Plug the loopholes of the Safeguard Measures Act

Over the past three years, there were three domestic industries that sought protection under an old law, Republic Act No. 8800 or the Safeguard Measures Act. The primary objective of that law is to save the economic viability of a domestic industry as well as save local jobs. The process s litigious, technical and involves the analysis and evaluation of economic data on supply and demand of the products subject matter of the investigation over the last 5 ears, as well as the forecast for the next 3 years.

Under the law, safeguard measures are in the form of customs duties which are imposed on imports as a deterrent to   serious injury, or a threat of an injury tothe viability of a domestic industry or local producers.

As an advocate of reasonable prices of consumer goods, I participated in the safeguard measures proceeding against the cement industry because cement is a prime commodity under the Price Act. After cement, ceramic floor and wall tiles and more recently,vehicles, were levied safeguard duties.

In the case of cement, I opposed the imposition of safeguard duty and took the position that the safeguard duty is a form of mandated price increase since the duty is simply passed on by the importers to theconsumers. In order to prevent such an action, I proposed that a suggested retail price be set for all cement, whether imported or locally manufactured.

Both proposals were ignored. When the cement importers sought review of the safeguard duty with the Court of Tax Appeals, the importers,among others, claimed that all safeguard duties paid on imported cement be refunded to them. As of this writing, the safeguard duty could be more than a billion pesos.

But why refundthe safeguard duty to the importers?

Shouldn’t the refund be paid back to the consumers who paid the safeguard duty as part of the purchase price?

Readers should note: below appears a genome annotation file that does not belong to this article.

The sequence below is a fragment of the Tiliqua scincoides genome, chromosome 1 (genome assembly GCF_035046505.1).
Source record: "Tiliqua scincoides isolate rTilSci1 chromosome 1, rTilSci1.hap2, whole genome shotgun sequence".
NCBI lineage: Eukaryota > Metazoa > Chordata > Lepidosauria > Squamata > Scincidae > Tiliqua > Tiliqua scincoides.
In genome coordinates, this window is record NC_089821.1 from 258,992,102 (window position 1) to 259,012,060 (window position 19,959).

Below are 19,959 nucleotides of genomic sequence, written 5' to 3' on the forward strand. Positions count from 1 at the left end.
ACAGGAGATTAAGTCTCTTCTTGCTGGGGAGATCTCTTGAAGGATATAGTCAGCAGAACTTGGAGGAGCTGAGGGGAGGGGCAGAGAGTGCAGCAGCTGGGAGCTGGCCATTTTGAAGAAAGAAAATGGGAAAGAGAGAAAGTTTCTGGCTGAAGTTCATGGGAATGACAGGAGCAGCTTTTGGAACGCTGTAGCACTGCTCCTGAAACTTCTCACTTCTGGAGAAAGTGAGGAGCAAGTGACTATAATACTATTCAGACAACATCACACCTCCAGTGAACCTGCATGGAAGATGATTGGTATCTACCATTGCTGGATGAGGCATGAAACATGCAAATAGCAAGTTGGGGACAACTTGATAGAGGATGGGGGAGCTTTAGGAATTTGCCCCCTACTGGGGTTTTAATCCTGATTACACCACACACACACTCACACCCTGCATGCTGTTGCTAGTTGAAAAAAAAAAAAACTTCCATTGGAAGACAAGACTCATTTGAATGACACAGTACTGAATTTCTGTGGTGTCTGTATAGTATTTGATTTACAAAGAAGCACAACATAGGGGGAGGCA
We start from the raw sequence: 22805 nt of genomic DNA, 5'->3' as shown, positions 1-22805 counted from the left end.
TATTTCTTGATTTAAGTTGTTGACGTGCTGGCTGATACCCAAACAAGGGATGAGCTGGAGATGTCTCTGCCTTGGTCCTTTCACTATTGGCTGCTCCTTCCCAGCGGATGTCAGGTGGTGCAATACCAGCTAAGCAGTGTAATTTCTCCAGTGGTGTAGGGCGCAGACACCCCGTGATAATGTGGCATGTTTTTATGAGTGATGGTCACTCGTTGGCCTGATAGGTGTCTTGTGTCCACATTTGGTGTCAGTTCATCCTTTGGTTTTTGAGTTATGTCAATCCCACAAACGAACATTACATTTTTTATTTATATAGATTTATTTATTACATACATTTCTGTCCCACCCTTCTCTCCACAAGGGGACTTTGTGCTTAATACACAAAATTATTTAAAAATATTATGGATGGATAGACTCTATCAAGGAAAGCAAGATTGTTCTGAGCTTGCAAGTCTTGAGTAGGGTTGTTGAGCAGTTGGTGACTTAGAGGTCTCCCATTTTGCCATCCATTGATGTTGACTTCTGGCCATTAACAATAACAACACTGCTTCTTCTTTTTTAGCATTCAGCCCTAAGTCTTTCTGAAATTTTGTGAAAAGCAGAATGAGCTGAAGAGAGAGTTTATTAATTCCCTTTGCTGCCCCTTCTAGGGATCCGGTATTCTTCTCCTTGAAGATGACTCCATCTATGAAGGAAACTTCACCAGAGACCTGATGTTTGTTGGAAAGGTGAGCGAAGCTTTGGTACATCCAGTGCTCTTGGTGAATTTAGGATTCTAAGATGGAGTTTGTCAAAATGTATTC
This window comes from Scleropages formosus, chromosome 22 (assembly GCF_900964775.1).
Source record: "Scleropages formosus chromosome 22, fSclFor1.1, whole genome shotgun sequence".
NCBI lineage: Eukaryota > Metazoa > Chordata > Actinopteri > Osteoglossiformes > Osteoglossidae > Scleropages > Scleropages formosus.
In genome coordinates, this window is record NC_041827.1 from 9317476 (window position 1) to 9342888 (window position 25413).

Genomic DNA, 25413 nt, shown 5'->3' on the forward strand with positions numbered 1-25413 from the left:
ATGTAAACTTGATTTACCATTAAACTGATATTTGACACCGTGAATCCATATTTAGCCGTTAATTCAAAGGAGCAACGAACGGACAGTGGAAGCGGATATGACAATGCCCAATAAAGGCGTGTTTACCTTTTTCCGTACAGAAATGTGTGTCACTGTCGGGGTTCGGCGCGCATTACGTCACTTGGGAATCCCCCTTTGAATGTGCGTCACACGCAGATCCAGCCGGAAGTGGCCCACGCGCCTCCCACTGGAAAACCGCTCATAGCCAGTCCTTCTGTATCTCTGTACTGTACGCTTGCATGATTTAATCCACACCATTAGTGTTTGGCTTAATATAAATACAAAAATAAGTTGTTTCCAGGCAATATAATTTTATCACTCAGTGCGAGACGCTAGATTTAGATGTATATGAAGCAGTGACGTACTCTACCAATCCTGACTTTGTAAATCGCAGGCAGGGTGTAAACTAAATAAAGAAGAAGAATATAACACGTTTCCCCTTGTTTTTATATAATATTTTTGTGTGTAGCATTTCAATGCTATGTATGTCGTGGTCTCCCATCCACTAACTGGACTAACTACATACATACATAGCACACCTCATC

I intervened in the Court of Tax Appeals on the sole issue thatany refund belongs to the consumers. The appeal is pending in the Court of Tax Appeals.

More recently, imported vehicles were imposed the safeguard measure of P70,000 per unit for passenger cars and P110,000 per unit for light commercial vehicles.

I want to be clear that I am not engaging in the technical and economic issues of injury or threat of injury to the domestic car industry. My primary concern is consumer protection when the consumers exercise their choice in buying a vehicle.

It is good to buy local productssince consumers can help save local jobs. On the other hand, the consumers who choose to buy imported vehicles also deserve to be protected since it is fundamental right of consumers to choose and decide which kind of vehicle to buy.

 In this regard, we are urging traders, importers and manufacturers doubling as importers, to absorb for their own account the safeguard duty which should be billed as a separate item from the price of the imported vehicle.

Likewise, we are advising consumers to refuse to pay the safeguard duty   that the car dealer may pass on as part of the purchase price.

Can this be done? It should be done. By doing so, the regulators can better monitor the effectiveness of the safeguard duty as a deterrent to imports and plug the loophole.

This is the first loophole of the Safeguard MeasuresAct. If necessary, the law can be amended to provide that at all times the safeguard duty should not be tacked on to the price of the imported goods, otherwise the objective of the law is conveniently circumvented to the prejudice of the consumers.

The second loophole that should be plugged in the Safeguard Measures Act is to disqualify domestic industries from seeking protection under the law when they are not 100 percent owned by Filipinos. There is a legal principle that “we can pierce the veil of the corporate existence when the objective is to promote public interest.”

I learned that in the case of the vehicles, the petitioners are local spare parts manufacturers. I am not aware of their equity ownership though it may not be far-fetched that foreign equity ownership exists in the matter of the supply of raw materials for spare parts manufacturing, as well as in the transfer of technical knowledge and continuing capacity buildup of workers.

In the case of cement and ceramic tiles, these industries are glaringly with foreign equity ownership. It looks unseemly that the foreign equity owners should benefit from the protection of the Safeguard Measures Act which is reserved for the Filipinos.

The third loophole in the law is the eligibility of domestic  manufacturers who are likewise importers of the same product, to initiate safeguard measure investigation against   pure importers and traders.

This is outright anomalous and should be immediately stopped by the implementing agencies.

Atty. Vic Dimagiba is President of Laban Konsyumer Inc.

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